Voter guides spread across a table.
Of the state's parolees who currently can't vote, 80 percent are people of color, according to proponents of Proposition 17. File photo.

    More than 55,000 people — many of them people of color and women whose voices have been silent — would join the ranks of California voters if Proposition 17 passes in November.

    The measure would restore voting rights to all Californians who have completed their prison terms. But that’s just the start, according to Prop. 17 campaign manager Shay Franco-Clausen.

    “Eighty percent of (that number) is people of color… approximately 9,900 is women,” she said. “We’re now recognizing this very oppressive, Jim Crow-era law that’s disenfranchising our community members — what type of message is that sending to people?”

    That rationale sparked massive support for the measure from the top down. As of Sept. 30, the Yes on Prop. 17 campaign announced endorsements from Rep. Anna Eshoo, Rep. Eric Swalwell, Assembly Speaker Anthony Rendon, and others including the San Jose City Council.

    Data conducted by David Binder Research between Aug. 13 and 17 found that 63 percent of likely voters support the proposition.

    Opposition to the ballot has arisen from the Election Integrity Party in Santa Clarita, Crime Victims United in Auburn and Republican State Senator Jim Nielsen. Opponents argue criminals should not be allowed to vote until they have paid their debt to society, including completion of parole. They also say the measure denies justice to crime victims.

    If the measure passes, California would join 17 states — both red and blue — and Washington, D.C., to restore voting rights to people upon release from prison. Further, California would become the first state to restore voting rights via statewide ballot measure since the 2018 passage of Amendment 4 in Florida.

    Franco-Clausen said voters need to reevaluate what parole truly means.

    “Parole is not an extension of their prison term,” she said. “What part of that rehabilitation prison term is actually effective?”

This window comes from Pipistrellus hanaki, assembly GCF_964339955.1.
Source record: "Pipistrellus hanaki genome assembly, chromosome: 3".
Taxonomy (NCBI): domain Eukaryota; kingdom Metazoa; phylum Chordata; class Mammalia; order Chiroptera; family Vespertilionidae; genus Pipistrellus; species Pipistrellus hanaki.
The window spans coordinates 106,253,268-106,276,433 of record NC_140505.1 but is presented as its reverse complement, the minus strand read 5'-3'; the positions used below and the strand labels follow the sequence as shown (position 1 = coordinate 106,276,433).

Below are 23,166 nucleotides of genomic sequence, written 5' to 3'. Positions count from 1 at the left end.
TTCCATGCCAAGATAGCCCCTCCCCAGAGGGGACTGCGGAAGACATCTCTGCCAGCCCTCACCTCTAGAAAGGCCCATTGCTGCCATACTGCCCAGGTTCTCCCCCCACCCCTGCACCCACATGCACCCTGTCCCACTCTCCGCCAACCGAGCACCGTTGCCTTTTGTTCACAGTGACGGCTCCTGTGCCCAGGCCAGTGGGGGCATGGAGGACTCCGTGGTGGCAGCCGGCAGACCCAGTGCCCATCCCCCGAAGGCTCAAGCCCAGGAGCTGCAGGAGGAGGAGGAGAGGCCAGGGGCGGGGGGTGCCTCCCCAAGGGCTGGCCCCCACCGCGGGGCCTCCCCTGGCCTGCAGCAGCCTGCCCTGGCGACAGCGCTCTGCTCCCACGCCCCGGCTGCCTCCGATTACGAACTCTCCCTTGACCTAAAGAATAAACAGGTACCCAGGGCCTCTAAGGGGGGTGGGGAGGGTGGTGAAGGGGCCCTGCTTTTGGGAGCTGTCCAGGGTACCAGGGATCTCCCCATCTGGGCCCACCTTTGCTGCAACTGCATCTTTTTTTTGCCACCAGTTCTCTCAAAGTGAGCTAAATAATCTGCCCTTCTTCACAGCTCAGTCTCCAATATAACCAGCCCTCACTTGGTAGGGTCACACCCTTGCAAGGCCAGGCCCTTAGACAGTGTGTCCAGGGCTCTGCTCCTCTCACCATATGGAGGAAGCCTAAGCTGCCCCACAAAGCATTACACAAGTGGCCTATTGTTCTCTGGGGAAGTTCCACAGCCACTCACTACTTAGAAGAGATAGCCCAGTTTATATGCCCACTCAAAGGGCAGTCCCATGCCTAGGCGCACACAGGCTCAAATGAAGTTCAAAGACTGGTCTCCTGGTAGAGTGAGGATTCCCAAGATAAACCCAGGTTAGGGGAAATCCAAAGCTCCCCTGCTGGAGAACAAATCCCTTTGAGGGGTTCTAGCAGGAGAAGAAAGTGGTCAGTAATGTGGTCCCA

Javier Aguirre, director of Reentry Services for Santa Clara County, said of the 55,000 parolees in the state, about 2,500 to 3,000 live in Santa Clara County.

    Reentry Services offers parolees a 180-day program and works with about 80 to 100 parolees a day. Each parolee is linked with employment services, outpatient substance abuse treatment programs, housing services, medical services, and more. The goal, Aguirre said, is to serve parolees’ immediate needs and get them back on their feet.

    In a recent survey of the importance of voting, the parolees said voting is “very important.”

    “One way to reintegrate is to voice their position on matters that impact their communities… and the right to vote is one of those rights they can use to exercise their voice,” Aguirre said.

    Jose Gonzalez, a parolee, became aware of the Prop. 17 campaign through the Anti-Recidivism Coalition, an organization that has helped parolees — both adults and youths — reintegrate since its inception in 2013.

    Gonzalez was incarcerated beginning at age 16, in prison for 19 years, and was released in 2015. Once out of prison, he said his primary focus was to reintegrate in the way he wanted — going to school, getting a job, and focusing on finding a home. But he aimed for more.

    “When you’re released or discharged, you’re on the correct path,” he said. “What better way to reintegrate than, at the very least, (to have) the opportunity to vote, not just for local elected officials, but for national elected officials?”

    Gonzalez said most people he spoke to about the Prop. 17 campaign were unaware parolees were unable to vote, an issue that’s largely affected marginalized communities for decades.

    “They could understand someone currently incarcerated not voting, but if you were ‘free,’ so to speak, and able to get a job, and drive a car with a registered license and insurance, they didn’t know that you were still unable to vote,” he said.

    While the number of parolees may appear to be 55,000 by Franco-Clausen’s and Aguirre’s metrics, Gonzalez said he believes the number to be much higher.

    “When they finally discharge parole, (parolees) may not even know that they have the option (to vote),” he said. “I’m assuming this number is going to grow exponentially once a law like this is passed.”

    Aguirre said parolees have a lot to gain from voting, primarily in relation to their families.

    “A lot of our clients have children, and many of their children are in the school systems,” he said. “From a local perspective, they have a say on who should be on their local school board, that make decisions that impact their children’s education.”

    There are many propositions on the California ballot that could lead to major criminal justice reforms, including Prop. 20 and Prop. 25. “There are many individuals and many positions that are disenfranchising individuals from exercising their right to vote, and Prop. 17 is a way to remove one of those limitations,” Aguirre said.

    For those who oppose Prop. 17, Gonzalez said they should take into consideration that once a person is imprisoned, that is the punishment.

    “Post-release, that means the sentence is already served, and they were deemed eligible to be returned back to their homes and to society,” he said. “That should also come with the fact that they should not be viewed as less of a person.”

    Contact Grace Stetson at [email protected] and follow her @grace_m_stetson on Twitter.

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